Since 2002 I’ve taught a class for high schoolers around the Bay Area. We meet once a week, and the 20 or so students come to read everything they can get their hands on, from The Paris Review to Transition to, well, Esquire. Every so often, I bring some of these assumptions I’ve heard to the class. I ask how many of them have Facebook pages (three of 20); how many spend more than an hour a day on the Internet (one said he did); and how many play World of Warcraft (only one, Terence Li, a kid who grew up in the roughest neighborhood in the city, reads The Kenyon Review for fun, and is headed to Stanford next year loaded down with scholarships).

    One of the scholarships he won was given by our nonprofit center, 826 Valencia. We started six years ago as a writing and publishing center that would promote literacy and book-devouring among young people in the Mission District of San Francisco. Since then, six other cities have opened 826 centers. In San Francisco, we had a dinner recently for the four scholarship winners, all of whom are from low-income families, three of whom will be the first members of their families to attend college, and all four are voracious readers. I told Brianda Castro, headed to UC Riverside next year, that Michael Chabon and his wife were founders of the scholarship program. She lit up. “I just read his book!” she said. The Amazing Adventures of Kavalier & Clay wasn’t assigned in any class; she just read it because it looked like a good book. (Oh, also: She came to this country at age nine, from Mexico, speaking no English.)

    The primary problem is that we look for gloomy statistics. Last year the National Endowment for the Arts issued a study that proclaimed that leisure reading was down overall, especially among the young. The study was much talked about, and again, much accepted. But soon a group of educators began to question the methods of the study, and the parsing of the results. Now, thankfully, the study is taken with a grain of salt.

    I’ll always oppose any statistical extrapolations that summarize the intellectual disposition of an entire generation. These “it’s worse now than before” studies are always framed to imply that the teens’ parents, at the same age, read more. And that their grandparents, well, they read their asses off. But this is simply not true. Far more Americans are educated now than they were 100 years ago, and infinitely more go to college. As a result, there is now a pool of potential readers that is far larger than it was a century ago.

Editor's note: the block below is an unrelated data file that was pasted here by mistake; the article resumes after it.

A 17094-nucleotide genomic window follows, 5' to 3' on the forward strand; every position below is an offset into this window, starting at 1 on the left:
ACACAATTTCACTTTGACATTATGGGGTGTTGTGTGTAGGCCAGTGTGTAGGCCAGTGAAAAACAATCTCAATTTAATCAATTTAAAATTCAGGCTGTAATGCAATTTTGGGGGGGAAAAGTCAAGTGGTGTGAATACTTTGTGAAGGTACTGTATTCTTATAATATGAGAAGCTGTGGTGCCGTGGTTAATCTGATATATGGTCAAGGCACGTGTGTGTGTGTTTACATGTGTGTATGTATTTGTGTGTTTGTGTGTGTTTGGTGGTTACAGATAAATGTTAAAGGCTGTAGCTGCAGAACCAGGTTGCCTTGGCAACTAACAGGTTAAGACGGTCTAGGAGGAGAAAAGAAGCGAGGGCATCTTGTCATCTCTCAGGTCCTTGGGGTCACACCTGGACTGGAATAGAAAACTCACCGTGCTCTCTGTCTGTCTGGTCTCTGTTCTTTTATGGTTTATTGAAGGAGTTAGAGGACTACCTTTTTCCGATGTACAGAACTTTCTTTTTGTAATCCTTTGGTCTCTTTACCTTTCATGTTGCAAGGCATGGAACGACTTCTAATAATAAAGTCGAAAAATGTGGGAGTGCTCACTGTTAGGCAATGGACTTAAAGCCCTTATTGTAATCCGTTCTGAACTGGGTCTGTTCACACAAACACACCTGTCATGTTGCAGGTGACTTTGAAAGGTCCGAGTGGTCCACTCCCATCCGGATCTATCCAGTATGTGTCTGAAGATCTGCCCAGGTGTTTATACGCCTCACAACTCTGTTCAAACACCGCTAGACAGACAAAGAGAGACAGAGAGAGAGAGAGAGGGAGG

And books, thank God, are easier to find and afford now than at any time in human history. Desktop software and print-on-demand technologies make it possible for anyone to create a book, and more-democratic distribution processes allow these small publishers–more than 100,000 of them, by most estimates–to get their books to anyone, anywhere.

    And it allows us, at 826 Valencia, to publish our students, too. Every year we partner with a local high school to put together an anthology of the students’ finest work. And to get in that book, to have their work rendered immortal by being bound between those covers, these students will stop at nothing. You think what I’m going to write is worth putting in a book? they say. We say, You’re damned right it is. And then they get serious. They come after school, on weekends, and vacations to work on their writing, and why? Because at the end of the process, they’ll be published in book form. I remember one student–I’ll call him Carlos–who had been coming in mornings before school, he’d been late to soccer practice after school, and now he was coming during lunch. I asked him if he was really going to skip lunch to go over his essay one more time. “I gotta get in that book,” he said, then pointed to the wall of books behind us. “I want to be on that shelf.”